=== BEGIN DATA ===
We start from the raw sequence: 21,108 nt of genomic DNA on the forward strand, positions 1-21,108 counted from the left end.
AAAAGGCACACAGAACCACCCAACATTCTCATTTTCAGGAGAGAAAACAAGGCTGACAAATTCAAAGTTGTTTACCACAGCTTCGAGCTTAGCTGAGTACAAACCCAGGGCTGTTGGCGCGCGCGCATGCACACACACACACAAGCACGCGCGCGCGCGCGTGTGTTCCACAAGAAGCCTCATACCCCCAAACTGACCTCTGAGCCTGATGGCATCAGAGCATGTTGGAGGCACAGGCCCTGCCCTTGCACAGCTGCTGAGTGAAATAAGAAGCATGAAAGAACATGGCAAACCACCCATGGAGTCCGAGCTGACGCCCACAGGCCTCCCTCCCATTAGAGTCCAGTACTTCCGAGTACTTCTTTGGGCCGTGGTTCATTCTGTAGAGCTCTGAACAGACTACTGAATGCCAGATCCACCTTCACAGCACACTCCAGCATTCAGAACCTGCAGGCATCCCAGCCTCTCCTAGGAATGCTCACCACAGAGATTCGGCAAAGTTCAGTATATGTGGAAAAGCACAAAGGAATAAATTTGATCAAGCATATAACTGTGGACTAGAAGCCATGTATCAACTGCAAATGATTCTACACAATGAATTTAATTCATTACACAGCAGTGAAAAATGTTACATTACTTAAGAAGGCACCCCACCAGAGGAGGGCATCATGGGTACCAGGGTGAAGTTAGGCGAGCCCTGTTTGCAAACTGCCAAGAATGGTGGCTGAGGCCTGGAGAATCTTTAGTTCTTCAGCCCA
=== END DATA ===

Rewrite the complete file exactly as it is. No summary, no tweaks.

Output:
We start from the raw sequence: 21,108 nt of genomic DNA on the forward strand, positions 1-21,108 counted from the left end.
AAAAGGCACACAGAACCACCCAACATTCTCATTTTCAGGAGAGAAAACAAGGCTGACAAATTCAAAGTTGTTTACCACAGCTTCGAGCTTAGCTGAGTACAAACCCAGGGCTGTTGGCGCGCGCGCATGCACACACACACACAAGCACGCGCGCGCGCGCGTGTGTTCCACAAGAAGCCTCATACCCCCAAACTGACCTCTGAGCCTGATGGCATCAGAGCATGTTGGAGGCACAGGCCCTGCCCTTGCACAGCTGCTGAGTGAAATAAGAAGCATGAAAGAACATGGCAAACCACCCATGGAGTCCGAGCTGACGCCCACAGGCCTCCCTCCCATTAGAGTCCAGTACTTCCGAGTACTTCTTTGGGCCGTGGTTCATTCTGTAGAGCTCTGAACAGACTACTGAATGCCAGATCCACCTTCACAGCACACTCCAGCATTCAGAACCTGCAGGCATCCCAGCCTCTCCTAGGAATGCTCACCACAGAGATTCGGCAAAGTTCAGTATATGTGGAAAAGCACAAAGGAATAAATTTGATCAAGCATATAACTGTGGACTAGAAGCCATGTATCAACTGCAAATGATTCTACACAATGAATTTAATTCATTACACAGCAGTGAAAAATGTTACATTACTTAAGAAGGCACCCCACCAGAGGAGGGCATCATGGGTACCAGGGTGAAGTTAGGCGAGCCCTGTTTGCAAACTGCCAAGAATGGTGGCTGAGGCCTGGAGAATCTTTAGTTCTTCAGCCCA